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Turkish raid strains U.S.-Kurd ties

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Amid the distant sound of occasional explosions on Sunday, Turkish warplanes buzzed over a desolate mountain pass in the village of Sirya in Amadiyah, 15 miles from the Turkish border. Besides vultures hovering over the jagged mountain peaks, Kurdish government forces were the only fighters in the area. A bridge over a gushing creek in the area was reduced to a pile of metal.

Turkish artillery and warplanes are targeting a west-east border belt that extends from Amadiyah in Dohuk Province to the Sidakan area in Arbil Province.

Kurdish anger toward US for providing assistance to Turkey, its NATO ally, in its bombardment of suspected PKK targets has been simmering since last fall. It has led to public outbursts and now it appears to have become more serious, threatening one of the most important partnerships for the US in Iraq at a time when Washington is anxious to translate security gains into more lasting stability.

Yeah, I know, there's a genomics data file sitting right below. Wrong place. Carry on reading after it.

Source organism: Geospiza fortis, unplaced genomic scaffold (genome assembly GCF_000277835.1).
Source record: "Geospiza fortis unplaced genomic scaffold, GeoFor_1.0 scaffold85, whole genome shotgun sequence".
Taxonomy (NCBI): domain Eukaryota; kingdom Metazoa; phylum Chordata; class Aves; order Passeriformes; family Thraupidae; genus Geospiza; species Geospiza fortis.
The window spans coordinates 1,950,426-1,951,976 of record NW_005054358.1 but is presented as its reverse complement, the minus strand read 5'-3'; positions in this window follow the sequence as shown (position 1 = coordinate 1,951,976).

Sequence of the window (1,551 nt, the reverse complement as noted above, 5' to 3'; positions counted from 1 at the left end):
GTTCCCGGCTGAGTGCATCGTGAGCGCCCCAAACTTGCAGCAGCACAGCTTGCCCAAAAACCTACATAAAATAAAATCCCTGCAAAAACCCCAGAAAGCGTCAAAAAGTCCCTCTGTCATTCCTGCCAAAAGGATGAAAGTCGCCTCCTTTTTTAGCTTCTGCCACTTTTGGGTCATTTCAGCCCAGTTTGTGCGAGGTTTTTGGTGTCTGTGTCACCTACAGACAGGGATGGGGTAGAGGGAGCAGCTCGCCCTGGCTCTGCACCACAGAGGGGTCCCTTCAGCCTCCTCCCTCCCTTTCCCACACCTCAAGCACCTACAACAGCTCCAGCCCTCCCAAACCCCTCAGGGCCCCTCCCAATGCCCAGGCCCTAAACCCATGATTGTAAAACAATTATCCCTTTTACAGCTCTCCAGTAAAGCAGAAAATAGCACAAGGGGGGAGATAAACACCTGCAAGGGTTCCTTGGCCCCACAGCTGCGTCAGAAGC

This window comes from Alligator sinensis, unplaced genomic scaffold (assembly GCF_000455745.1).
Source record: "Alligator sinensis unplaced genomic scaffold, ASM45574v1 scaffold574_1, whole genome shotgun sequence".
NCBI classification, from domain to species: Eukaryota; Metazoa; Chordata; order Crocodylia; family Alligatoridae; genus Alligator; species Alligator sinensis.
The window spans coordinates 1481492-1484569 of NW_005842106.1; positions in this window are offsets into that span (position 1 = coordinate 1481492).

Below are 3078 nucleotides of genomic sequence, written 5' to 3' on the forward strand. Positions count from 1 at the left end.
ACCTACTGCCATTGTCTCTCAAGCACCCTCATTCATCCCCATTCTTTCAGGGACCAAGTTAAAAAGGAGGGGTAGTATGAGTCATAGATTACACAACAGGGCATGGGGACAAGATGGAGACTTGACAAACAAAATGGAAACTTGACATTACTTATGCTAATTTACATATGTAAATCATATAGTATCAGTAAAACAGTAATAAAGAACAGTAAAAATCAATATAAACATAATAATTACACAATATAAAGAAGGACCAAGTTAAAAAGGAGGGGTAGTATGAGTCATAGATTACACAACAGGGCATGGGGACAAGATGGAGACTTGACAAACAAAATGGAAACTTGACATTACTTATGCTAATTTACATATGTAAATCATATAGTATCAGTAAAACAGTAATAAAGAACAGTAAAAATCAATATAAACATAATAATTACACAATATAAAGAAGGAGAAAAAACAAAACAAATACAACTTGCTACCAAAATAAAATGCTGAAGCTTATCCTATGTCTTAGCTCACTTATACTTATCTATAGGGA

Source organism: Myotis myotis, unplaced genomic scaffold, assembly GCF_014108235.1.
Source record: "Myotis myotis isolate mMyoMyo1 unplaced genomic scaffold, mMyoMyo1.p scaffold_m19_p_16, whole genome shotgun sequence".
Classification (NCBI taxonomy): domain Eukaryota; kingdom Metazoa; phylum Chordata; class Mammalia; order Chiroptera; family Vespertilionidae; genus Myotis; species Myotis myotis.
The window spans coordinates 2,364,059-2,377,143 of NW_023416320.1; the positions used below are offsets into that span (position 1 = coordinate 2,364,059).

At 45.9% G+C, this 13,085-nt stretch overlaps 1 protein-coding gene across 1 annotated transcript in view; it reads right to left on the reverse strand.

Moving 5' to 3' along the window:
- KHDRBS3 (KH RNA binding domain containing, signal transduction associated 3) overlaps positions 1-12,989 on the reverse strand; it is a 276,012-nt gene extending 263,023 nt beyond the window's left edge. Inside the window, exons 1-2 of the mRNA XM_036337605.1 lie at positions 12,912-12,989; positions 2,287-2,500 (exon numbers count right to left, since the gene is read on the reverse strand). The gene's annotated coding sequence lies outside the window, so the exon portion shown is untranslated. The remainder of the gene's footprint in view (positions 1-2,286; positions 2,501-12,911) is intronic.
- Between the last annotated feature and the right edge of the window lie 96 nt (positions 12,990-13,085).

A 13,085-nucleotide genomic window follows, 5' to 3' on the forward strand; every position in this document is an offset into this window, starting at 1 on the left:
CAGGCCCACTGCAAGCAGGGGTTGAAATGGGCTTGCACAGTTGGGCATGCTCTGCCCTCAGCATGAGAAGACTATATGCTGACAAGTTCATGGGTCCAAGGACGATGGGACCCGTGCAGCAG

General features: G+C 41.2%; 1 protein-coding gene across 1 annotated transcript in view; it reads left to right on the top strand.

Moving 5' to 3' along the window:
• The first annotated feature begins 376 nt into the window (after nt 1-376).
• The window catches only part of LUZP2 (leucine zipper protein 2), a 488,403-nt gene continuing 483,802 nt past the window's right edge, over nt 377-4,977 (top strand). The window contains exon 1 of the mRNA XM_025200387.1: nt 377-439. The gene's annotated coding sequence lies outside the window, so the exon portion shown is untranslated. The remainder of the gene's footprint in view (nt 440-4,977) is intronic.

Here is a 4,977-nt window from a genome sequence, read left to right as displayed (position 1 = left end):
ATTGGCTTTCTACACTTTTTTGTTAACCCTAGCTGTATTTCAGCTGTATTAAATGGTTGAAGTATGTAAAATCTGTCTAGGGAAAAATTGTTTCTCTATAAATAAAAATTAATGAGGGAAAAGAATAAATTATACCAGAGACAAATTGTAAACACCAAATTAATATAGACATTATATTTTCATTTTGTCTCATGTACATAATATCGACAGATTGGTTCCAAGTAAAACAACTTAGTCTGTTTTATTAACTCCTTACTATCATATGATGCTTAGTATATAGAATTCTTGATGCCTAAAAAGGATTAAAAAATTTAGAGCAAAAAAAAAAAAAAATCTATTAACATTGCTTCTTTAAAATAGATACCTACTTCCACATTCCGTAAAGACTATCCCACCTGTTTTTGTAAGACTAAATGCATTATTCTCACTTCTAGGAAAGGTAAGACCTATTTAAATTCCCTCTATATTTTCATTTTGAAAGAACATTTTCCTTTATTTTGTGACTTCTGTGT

Adding to the stakes is the fact that US forces, with the help of Iraqi forces dominated by Kurdish contingents, continue to battle Al Qaeda-linked militants and other insurgents in areas such as Mosul and Kirkuk, which border Kurdistan and have significant sectarian and ethnic tension.

The event that unleashed most of the Kurdish anger here was what took place Thursday when about 350 Turkish soldiers rolled out of their barracks inside Iraq at Bamerne, west of Amadiyah, in 13 tanks to join their comrades coming from across the border, according to Mohsen. About 1,200 Turkish soldiers are stationed at Bamerne.

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